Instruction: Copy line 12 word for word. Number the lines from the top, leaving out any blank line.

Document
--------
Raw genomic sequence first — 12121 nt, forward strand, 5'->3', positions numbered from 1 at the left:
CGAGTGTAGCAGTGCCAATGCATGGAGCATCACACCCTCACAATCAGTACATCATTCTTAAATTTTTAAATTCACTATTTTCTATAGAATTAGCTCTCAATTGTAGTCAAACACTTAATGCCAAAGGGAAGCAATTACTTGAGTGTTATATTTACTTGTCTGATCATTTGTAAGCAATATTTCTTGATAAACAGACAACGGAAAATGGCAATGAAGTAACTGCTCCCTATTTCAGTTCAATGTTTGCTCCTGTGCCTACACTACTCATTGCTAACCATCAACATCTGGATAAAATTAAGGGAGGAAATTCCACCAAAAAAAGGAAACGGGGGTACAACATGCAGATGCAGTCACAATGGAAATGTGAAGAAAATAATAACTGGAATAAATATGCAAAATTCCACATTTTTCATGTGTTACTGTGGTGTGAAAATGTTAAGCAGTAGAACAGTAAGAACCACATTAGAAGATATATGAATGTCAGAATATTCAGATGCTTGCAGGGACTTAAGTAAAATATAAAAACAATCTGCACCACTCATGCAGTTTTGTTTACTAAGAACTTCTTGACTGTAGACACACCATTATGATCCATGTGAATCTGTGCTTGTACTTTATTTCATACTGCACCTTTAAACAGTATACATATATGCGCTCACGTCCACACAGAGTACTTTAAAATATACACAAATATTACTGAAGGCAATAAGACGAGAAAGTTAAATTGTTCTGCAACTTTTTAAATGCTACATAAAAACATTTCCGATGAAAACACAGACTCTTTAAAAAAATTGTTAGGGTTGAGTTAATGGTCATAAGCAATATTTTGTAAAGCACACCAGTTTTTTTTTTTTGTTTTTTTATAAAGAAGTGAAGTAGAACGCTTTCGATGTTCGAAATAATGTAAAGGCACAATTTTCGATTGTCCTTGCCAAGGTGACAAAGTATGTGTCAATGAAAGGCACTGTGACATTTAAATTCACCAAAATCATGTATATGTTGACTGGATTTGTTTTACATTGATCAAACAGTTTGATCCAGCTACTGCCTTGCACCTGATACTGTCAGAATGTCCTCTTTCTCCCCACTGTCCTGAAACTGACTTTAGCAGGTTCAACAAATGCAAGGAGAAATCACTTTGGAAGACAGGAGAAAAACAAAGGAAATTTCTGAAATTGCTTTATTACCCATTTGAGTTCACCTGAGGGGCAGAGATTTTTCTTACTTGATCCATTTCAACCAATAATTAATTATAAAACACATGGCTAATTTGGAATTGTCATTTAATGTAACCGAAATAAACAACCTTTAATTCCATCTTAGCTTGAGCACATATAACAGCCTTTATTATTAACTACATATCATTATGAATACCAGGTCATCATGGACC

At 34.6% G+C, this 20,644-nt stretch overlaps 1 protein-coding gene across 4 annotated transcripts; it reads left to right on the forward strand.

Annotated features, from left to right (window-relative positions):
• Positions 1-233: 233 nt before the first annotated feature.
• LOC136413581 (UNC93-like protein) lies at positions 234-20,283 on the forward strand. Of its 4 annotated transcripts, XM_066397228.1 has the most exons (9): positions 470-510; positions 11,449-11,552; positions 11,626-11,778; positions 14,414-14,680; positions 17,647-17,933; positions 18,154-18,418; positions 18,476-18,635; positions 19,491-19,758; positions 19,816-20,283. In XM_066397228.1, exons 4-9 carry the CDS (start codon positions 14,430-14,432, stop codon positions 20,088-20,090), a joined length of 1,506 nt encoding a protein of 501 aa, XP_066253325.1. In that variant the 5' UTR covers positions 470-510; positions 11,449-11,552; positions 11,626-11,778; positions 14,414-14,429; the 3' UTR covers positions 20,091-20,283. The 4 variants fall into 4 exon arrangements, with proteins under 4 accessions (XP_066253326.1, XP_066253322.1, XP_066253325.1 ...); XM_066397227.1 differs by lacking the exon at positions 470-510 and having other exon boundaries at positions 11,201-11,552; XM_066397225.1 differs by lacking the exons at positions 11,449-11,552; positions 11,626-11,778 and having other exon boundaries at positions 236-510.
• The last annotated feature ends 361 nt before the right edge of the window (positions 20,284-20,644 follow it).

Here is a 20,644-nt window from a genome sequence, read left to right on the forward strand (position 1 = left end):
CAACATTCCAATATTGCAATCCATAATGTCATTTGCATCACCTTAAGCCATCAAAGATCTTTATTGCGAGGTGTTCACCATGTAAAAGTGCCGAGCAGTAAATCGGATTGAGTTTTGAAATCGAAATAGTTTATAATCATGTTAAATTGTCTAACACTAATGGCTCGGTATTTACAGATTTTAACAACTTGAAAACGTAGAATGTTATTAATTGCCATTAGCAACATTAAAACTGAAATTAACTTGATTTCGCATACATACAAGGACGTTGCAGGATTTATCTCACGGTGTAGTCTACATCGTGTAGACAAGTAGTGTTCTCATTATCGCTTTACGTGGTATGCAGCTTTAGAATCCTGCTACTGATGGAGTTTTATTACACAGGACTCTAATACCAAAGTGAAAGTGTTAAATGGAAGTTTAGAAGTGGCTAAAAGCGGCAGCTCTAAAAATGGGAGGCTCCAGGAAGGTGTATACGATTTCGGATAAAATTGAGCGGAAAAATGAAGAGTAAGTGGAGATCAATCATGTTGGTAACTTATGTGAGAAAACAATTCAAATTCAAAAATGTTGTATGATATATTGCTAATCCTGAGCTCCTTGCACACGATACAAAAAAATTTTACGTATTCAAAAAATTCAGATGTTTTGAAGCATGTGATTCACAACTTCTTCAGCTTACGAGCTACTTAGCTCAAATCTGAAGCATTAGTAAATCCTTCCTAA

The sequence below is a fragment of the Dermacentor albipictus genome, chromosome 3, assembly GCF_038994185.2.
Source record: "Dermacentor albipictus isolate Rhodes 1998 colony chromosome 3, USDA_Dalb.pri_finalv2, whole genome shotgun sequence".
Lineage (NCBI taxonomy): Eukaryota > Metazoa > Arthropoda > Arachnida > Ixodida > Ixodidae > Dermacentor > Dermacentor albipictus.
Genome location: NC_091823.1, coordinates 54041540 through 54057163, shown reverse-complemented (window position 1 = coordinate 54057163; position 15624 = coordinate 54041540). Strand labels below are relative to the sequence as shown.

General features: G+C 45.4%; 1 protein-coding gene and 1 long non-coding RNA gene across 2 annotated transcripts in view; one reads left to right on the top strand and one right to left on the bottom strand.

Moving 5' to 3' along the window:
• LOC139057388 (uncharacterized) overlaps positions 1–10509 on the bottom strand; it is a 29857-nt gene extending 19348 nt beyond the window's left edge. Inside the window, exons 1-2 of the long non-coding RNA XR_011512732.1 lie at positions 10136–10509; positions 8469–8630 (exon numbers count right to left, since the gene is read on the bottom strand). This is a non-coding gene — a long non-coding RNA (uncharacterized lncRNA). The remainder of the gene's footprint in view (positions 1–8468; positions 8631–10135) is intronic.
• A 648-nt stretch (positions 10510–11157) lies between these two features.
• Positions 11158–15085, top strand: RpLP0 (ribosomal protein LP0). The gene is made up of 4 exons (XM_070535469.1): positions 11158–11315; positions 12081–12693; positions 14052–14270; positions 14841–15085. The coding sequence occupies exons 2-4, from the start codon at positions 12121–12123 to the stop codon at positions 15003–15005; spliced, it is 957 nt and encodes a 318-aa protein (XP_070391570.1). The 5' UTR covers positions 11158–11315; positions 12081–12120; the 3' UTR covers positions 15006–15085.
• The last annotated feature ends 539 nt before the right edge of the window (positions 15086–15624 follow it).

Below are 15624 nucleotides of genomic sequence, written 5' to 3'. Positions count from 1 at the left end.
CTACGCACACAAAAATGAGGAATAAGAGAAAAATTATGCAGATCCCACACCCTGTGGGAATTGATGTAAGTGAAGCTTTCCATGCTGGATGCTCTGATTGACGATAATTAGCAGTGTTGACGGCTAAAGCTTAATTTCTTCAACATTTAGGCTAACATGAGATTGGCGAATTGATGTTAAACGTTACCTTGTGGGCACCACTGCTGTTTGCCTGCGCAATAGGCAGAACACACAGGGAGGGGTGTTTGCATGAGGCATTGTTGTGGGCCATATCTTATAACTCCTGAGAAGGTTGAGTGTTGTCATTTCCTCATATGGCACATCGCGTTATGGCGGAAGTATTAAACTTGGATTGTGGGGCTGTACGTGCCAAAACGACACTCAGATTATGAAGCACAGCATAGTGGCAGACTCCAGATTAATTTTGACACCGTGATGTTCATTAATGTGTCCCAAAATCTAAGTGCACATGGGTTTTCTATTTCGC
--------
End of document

Lineage (NCBI taxonomy): Eukaryota > Metazoa > Arthropoda > Arachnida > Ixodida > Ixodidae > Dermacentor > Dermacentor albipictus.